A guide for writing headlines
Want to craft scroll-stopping headlines without relying on a copywriter? Irresistible headlines are invaluable. They help you...
→ Stand out from the crowd → Keep eyes locked on what you have to say → Make your message more memorable → Simplify the writing process itself
Instead of winging it the next time you're writing a headline, use this 3-step process:
1. START WITH A CLEAR SOLUTION
Say you're writing about an at-home workout that you developed to lose weight in 30 days. So, start with the simplest version of your headline…
“The at-home workout routine that helped me lose weight in 30 days”
Sounds generic, but that's okay for now. It's more important to be clear about what you're offering. We'll add additional layers later.
2. ADD SOME SECRET SAUCE: AN OBSTACLE
Think about your audience and ask yourself, what relatable obstacles do they face on their journey to lose weight?
- Do they procrastinate?
- Do they not have the right equipment?
- Do they prefer professional guidance?
- Do they not know where to start?
- Do they waste time on the wrong things?
- Do they eat the wrong foods?
- Do they not know how to balance their time?
- Do they have the wrong expectations?
Then, pick one of the obstacles above based on 2 criteria: 1) Pick an obstacle that causes acute pain for your audience, and 2) an obstacle you can help them overcome.
For our example, I'll go with the first obstacle: procrastination.
Tip 💡 If there’s no obstacle, everyone would have achieved their target weight, and the need to write your article would disappear. The obstacle is why your readers will stop scrolling: because you’re speaking to their needs and promising a better path.
Choosing the right obstacle, knowing what to call it, and how to talk about it gets much easier if you've invested in getting to know your audience, specifically their pains, pressures, and priorities.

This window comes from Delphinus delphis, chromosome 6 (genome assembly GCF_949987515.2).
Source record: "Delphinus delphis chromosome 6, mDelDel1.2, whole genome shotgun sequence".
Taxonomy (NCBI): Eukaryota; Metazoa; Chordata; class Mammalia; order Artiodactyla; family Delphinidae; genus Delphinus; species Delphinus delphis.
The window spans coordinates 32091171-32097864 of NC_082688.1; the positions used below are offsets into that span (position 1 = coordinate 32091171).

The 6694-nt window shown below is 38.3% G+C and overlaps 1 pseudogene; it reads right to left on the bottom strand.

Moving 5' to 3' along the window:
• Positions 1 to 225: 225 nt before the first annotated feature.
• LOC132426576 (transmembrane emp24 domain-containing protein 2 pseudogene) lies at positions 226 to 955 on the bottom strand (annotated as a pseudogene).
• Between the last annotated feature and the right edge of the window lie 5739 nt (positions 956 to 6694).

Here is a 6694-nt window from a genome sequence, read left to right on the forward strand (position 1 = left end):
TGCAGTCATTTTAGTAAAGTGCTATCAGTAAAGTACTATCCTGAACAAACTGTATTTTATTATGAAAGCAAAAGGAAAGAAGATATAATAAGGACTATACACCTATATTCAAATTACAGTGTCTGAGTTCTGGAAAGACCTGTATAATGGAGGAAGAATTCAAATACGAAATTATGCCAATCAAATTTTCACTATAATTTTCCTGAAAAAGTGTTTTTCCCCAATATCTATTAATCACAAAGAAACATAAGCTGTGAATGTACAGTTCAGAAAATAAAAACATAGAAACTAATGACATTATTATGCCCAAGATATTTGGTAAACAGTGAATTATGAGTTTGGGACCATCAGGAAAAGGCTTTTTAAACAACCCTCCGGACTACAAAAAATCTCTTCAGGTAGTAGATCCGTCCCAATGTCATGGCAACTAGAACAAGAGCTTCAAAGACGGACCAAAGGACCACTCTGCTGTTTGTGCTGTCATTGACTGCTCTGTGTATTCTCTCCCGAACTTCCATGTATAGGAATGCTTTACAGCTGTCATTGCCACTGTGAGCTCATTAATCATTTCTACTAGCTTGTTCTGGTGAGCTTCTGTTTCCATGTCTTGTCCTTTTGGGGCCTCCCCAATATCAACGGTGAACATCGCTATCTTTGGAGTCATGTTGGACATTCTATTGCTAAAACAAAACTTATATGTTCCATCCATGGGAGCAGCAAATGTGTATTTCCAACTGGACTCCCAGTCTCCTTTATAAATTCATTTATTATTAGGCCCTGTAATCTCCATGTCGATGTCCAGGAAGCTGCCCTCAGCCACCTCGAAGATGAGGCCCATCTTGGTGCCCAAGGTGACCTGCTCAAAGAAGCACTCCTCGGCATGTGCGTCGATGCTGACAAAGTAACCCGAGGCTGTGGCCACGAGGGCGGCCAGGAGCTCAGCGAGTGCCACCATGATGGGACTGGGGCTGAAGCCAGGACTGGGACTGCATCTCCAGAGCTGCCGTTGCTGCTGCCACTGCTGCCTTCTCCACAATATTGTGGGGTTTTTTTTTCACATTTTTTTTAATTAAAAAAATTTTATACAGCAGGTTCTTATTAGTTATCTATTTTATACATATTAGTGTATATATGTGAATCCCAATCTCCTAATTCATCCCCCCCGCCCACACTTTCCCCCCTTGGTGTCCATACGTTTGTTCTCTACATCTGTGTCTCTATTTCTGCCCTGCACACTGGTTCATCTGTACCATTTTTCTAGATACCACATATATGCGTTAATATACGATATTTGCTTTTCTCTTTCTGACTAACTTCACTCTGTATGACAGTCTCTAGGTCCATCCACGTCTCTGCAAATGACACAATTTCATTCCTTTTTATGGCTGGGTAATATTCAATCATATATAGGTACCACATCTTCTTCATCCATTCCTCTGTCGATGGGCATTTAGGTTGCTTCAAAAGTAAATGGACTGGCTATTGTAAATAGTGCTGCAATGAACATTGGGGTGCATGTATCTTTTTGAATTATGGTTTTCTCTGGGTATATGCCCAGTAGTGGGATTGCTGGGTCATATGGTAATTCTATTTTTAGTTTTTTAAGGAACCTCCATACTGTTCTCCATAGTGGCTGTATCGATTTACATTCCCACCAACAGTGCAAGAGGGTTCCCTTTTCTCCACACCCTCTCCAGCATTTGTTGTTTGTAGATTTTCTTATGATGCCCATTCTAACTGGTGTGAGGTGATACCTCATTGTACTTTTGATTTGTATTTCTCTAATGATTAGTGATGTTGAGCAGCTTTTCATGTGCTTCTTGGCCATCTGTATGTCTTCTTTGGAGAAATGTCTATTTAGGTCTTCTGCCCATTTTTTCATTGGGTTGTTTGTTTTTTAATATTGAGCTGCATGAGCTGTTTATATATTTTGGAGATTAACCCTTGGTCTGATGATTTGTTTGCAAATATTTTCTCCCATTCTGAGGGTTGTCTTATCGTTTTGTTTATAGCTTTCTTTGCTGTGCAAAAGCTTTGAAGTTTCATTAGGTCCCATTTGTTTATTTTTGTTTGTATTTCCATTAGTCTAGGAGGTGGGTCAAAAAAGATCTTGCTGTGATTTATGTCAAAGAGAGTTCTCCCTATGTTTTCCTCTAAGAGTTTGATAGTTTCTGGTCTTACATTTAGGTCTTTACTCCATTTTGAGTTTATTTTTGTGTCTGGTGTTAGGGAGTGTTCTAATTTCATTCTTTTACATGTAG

3. WRAP YOUR SOLUTION (FROM STEP 1) IN THE PROBLEM/OBSTACLE (FROM STEP 2)
Finally, frame your solution as a path your audience can take around or over their obstacle.
This step forces you to think in terms of your audience rather than focusing on what you're selling or what you've built.
Here are a few examples:
- “How to lose 15lbs in 30 days, even if you're a master procrastinator”
- “The procrastinator's guide to choosing a target weight and target date, and nailing them both”
- “Is losing weight hard for you because you procrastinate?” You could even test multiple versions. Media companies do that all the time.
Once you've chosen a headline, make good on your promise. You've done the homework, putting thought into creating a headline that resonates with your audience. Don't just write an article about your workout routine. Add some texture to it by tailoring your message and content for procrastinators.
For presentations, articles, events, ebooks, landing pages, try these steps when you need a catchy (but meaningful) headline. If you get stuck, give me a shout and I'll help!
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